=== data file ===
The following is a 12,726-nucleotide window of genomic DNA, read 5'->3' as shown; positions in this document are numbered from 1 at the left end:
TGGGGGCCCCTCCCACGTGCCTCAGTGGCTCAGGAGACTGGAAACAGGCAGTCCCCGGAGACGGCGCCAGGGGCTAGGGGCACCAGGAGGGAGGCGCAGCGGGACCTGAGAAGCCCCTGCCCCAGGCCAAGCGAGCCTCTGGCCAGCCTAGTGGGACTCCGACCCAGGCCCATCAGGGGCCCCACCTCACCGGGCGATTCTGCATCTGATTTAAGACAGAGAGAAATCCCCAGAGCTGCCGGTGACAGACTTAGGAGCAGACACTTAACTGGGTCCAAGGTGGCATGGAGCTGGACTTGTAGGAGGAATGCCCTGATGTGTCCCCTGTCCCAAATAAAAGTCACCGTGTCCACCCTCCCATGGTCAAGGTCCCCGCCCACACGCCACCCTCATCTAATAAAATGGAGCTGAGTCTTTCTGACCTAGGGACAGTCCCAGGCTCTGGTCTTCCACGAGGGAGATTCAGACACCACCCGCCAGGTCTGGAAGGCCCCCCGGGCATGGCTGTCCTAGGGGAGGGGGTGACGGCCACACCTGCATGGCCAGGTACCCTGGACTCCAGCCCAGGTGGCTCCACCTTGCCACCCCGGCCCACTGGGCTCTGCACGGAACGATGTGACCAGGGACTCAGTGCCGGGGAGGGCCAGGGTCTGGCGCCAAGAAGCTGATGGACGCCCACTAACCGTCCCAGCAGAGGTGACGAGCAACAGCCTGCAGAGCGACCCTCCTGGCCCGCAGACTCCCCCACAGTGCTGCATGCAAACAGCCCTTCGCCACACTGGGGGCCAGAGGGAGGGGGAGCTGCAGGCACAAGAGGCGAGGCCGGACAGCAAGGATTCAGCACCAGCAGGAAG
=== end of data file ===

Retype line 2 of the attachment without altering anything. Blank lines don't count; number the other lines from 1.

TGGGGGCCCCTCCCACGTGCCTCAGTGGCTCAGGAGACTGGAAACAGGCAGTCCCCGGAGACGGCGCCAGGGGCTAGGGGCACCAGGAGGGAGGCGCAGCGGGACCTGAGAAGCCCCTGCCCCAGGCCAAGCGAGCCTCTGGCCAGCCTAGTGGGACTCCGACCCAGGCCCATCAGGGGCCCCACCTCACCGGGCGATTCTGCATCTGATTTAAGACAGAGAGAAATCCCCAGAGCTGCCGGTGACAGACTTAGGAGCAGACACTTAACTGGGTCCAAGGTGGCATGGAGCTGGACTTGTAGGAGGAATGCCCTGATGTGTCCCCTGTCCCAAATAAAAGTCACCGTGTCCACCCTCCCATGGTCAAGGTCCCCGCCCACACGCCACCCTCATCTAATAAAATGGAGCTGAGTCTTTCTGACCTAGGGACAGTCCCAGGCTCTGGTCTTCCACGAGGGAGATTCAGACACCACCCGCCAGGTCTGGAAGGCCCCCCGGGCATGGCTGTCCTAGGGGAGGGGGTGACGGCCACACCTGCATGGCCAGGTACCCTGGACTCCAGCCCAGGTGGCTCCACCTTGCCACCCCGGCCCACTGGGCTCTGCACGGAACGATGTGACCAGGGACTCAGTGCCGGGGAGGGCCAGGGTCTGGCGCCAAGAAGCTGATGGACGCCCACTAACCGTCCCAGCAGAGGTGACGAGCAACAGCCTGCAGAGCGACCCTCCTGGCCCGCAGACTCCCCCACAGTGCTGCATGCAAACAGCCCTTCGCCACACTGGGGGCCAGAGGGAGGGGGAGCTGCAGGCACAAGAGGCGAGGCCGGACAGCAAGGATTCAGCACCAGCAGGAAG